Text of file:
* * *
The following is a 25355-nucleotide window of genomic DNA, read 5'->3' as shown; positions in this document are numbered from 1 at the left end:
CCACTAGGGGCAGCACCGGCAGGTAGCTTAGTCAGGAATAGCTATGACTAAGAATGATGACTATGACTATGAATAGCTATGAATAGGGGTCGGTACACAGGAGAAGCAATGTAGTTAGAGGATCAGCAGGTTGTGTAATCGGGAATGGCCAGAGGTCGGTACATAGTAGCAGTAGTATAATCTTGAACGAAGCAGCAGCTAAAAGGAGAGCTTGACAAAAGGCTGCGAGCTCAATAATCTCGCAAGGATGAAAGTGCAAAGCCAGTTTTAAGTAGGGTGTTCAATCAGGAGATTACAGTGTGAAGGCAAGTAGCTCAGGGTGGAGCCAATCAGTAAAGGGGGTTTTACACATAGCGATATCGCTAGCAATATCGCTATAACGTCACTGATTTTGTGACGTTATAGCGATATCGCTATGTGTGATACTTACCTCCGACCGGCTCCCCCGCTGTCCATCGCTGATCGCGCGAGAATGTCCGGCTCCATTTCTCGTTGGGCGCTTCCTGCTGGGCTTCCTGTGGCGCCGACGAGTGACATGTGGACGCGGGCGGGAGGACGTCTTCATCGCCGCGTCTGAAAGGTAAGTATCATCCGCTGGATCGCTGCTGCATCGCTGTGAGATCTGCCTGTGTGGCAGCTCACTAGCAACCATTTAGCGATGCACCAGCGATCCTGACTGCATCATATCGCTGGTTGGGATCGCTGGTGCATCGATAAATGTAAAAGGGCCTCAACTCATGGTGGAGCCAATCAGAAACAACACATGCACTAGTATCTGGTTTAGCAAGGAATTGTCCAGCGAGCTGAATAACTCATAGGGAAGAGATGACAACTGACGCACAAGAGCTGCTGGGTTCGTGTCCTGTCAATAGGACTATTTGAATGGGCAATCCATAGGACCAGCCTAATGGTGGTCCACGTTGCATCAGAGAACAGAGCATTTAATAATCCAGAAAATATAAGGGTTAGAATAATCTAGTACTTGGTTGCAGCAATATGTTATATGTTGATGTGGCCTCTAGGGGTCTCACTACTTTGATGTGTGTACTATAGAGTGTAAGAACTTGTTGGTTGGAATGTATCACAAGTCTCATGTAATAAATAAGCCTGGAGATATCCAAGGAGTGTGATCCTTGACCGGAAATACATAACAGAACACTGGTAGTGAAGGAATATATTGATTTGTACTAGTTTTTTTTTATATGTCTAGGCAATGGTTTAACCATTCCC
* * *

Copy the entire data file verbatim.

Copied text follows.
The following is a 25355-nucleotide window of genomic DNA, read 5'->3' as shown; positions in this document are numbered from 1 at the left end:
CCACTAGGGGCAGCACCGGCAGGTAGCTTAGTCAGGAATAGCTATGACTAAGAATGATGACTATGACTATGAATAGCTATGAATAGGGGTCGGTACACAGGAGAAGCAATGTAGTTAGAGGATCAGCAGGTTGTGTAATCGGGAATGGCCAGAGGTCGGTACATAGTAGCAGTAGTATAATCTTGAACGAAGCAGCAGCTAAAAGGAGAGCTTGACAAAAGGCTGCGAGCTCAATAATCTCGCAAGGATGAAAGTGCAAAGCCAGTTTTAAGTAGGGTGTTCAATCAGGAGATTACAGTGTGAAGGCAAGTAGCTCAGGGTGGAGCCAATCAGTAAAGGGGGTTTTACACATAGCGATATCGCTAGCAATATCGCTATAACGTCACTGATTTTGTGACGTTATAGCGATATCGCTATGTGTGATACTTACCTCCGACCGGCTCCCCCGCTGTCCATCGCTGATCGCGCGAGAATGTCCGGCTCCATTTCTCGTTGGGCGCTTCCTGCTGGGCTTCCTGTGGCGCCGACGAGTGACATGTGGACGCGGGCGGGAGGACGTCTTCATCGCCGCGTCTGAAAGGTAAGTATCATCCGCTGGATCGCTGCTGCATCGCTGTGAGATCTGCCTGTGTGGCAGCTCACTAGCAACCATTTAGCGATGCACCAGCGATCCTGACTGCATCATATCGCTGGTTGGGATCGCTGGTGCATCGATAAATGTAAAAGGGCCTCAACTCATGGTGGAGCCAATCAGAAACAACACATGCACTAGTATCTGGTTTAGCAAGGAATTGTCCAGCGAGCTGAATAACTCATAGGGAAGAGATGACAACTGACGCACAAGAGCTGCTGGGTTCGTGTCCTGTCAATAGGACTATTTGAATGGGCAATCCATAGGACCAGCCTAATGGTGGTCCACGTTGCATCAGAGAACAGAGCATTTAATAATCCAGAAAATATAAGGGTTAGAATAATCTAGTACTTGGTTGCAGCAATATGTTATATGTTGATGTGGCCTCTAGGGGTCTCACTACTTTGATGTGTGTACTATAGAGTGTAAGAACTTGTTGGTTGGAATGTATCACAAGTCTCATGTAATAAATAAGCCTGGAGATATCCAAGGAGTGTGATCCTTGACCGGAAATACATAACAGAACACTGGTAGTGAAGGAATATATTGATTTGTACTAGTTTTTTTTTATATGTCTAGGCAATGGTTTAACCATTCCC